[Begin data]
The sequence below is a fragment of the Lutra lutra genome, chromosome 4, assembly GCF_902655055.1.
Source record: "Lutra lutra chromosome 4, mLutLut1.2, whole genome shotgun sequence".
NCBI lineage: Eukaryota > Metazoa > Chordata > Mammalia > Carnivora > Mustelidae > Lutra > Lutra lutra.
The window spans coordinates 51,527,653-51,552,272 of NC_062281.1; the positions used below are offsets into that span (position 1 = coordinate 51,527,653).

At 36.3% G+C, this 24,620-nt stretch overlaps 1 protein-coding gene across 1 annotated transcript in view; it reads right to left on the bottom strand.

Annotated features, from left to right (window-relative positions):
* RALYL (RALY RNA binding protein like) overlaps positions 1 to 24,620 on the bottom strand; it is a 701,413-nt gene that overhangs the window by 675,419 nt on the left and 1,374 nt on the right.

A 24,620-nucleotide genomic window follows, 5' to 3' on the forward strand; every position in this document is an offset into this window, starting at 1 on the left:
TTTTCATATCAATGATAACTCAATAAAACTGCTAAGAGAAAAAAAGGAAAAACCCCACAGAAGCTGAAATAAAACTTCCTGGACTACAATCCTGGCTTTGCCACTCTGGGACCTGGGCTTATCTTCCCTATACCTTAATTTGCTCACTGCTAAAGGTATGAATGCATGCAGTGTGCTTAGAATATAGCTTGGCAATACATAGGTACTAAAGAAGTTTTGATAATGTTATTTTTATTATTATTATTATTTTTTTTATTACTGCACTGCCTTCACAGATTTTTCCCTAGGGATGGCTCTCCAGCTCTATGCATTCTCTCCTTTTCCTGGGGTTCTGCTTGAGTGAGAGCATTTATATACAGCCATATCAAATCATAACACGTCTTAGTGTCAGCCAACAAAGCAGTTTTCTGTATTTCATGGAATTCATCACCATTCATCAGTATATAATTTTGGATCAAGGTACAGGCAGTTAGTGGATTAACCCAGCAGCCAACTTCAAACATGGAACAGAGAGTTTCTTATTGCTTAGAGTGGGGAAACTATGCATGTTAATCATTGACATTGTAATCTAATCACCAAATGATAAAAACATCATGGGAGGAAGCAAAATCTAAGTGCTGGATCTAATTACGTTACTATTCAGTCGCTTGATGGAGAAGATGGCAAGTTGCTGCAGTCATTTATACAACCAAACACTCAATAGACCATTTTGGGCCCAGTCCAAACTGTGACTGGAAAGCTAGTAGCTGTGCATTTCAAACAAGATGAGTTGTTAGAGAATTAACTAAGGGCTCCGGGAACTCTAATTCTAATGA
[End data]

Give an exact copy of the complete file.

The sequence below is a fragment of the Lutra lutra genome, chromosome 4, assembly GCF_902655055.1.
Source record: "Lutra lutra chromosome 4, mLutLut1.2, whole genome shotgun sequence".
NCBI lineage: Eukaryota > Metazoa > Chordata > Mammalia > Carnivora > Mustelidae > Lutra > Lutra lutra.
The window spans coordinates 51,527,653-51,552,272 of NC_062281.1; the positions used below are offsets into that span (position 1 = coordinate 51,527,653).

At 36.3% G+C, this 24,620-nt stretch overlaps 1 protein-coding gene across 1 annotated transcript in view; it reads right to left on the bottom strand.

Annotated features, from left to right (window-relative positions):
* RALYL (RALY RNA binding protein like) overlaps positions 1 to 24,620 on the bottom strand; it is a 701,413-nt gene that overhangs the window by 675,419 nt on the left and 1,374 nt on the right.

A 24,620-nucleotide genomic window follows, 5' to 3' on the forward strand; every position in this document is an offset into this window, starting at 1 on the left:
TTTTCATATCAATGATAACTCAATAAAACTGCTAAGAGAAAAAAAGGAAAAACCCCACAGAAGCTGAAATAAAACTTCCTGGACTACAATCCTGGCTTTGCCACTCTGGGACCTGGGCTTATCTTCCCTATACCTTAATTTGCTCACTGCTAAAGGTATGAATGCATGCAGTGTGCTTAGAATATAGCTTGGCAATACATAGGTACTAAAGAAGTTTTGATAATGTTATTTTTATTATTATTATTATTTTTTTTATTACTGCACTGCCTTCACAGATTTTTCCCTAGGGATGGCTCTCCAGCTCTATGCATTCTCTCCTTTTCCTGGGGTTCTGCTTGAGTGAGAGCATTTATATACAGCCATATCAAATCATAACACGTCTTAGTGTCAGCCAACAAAGCAGTTTTCTGTATTTCATGGAATTCATCACCATTCATCAGTATATAATTTTGGATCAAGGTACAGGCAGTTAGTGGATTAACCCAGCAGCCAACTTCAAACATGGAACAGAGAGTTTCTTATTGCTTAGAGTGGGGAAACTATGCATGTTAATCATTGACATTGTAATCTAATCACCAAATGATAAAAACATCATGGGAGGAAGCAAAATCTAAGTGCTGGATCTAATTACGTTACTATTCAGTCGCTTGATGGAGAAGATGGCAAGTTGCTGCAGTCATTTATACAACCAAACACTCAATAGACCATTTTGGGCCCAGTCCAAACTGTGACTGGAAAGCTAGTAGCTGTGCATTTCAAACAAGATGAGTTGTTAGAGAATTAACTAAGGGCTCCGGGAACTCTAATTCTAATGA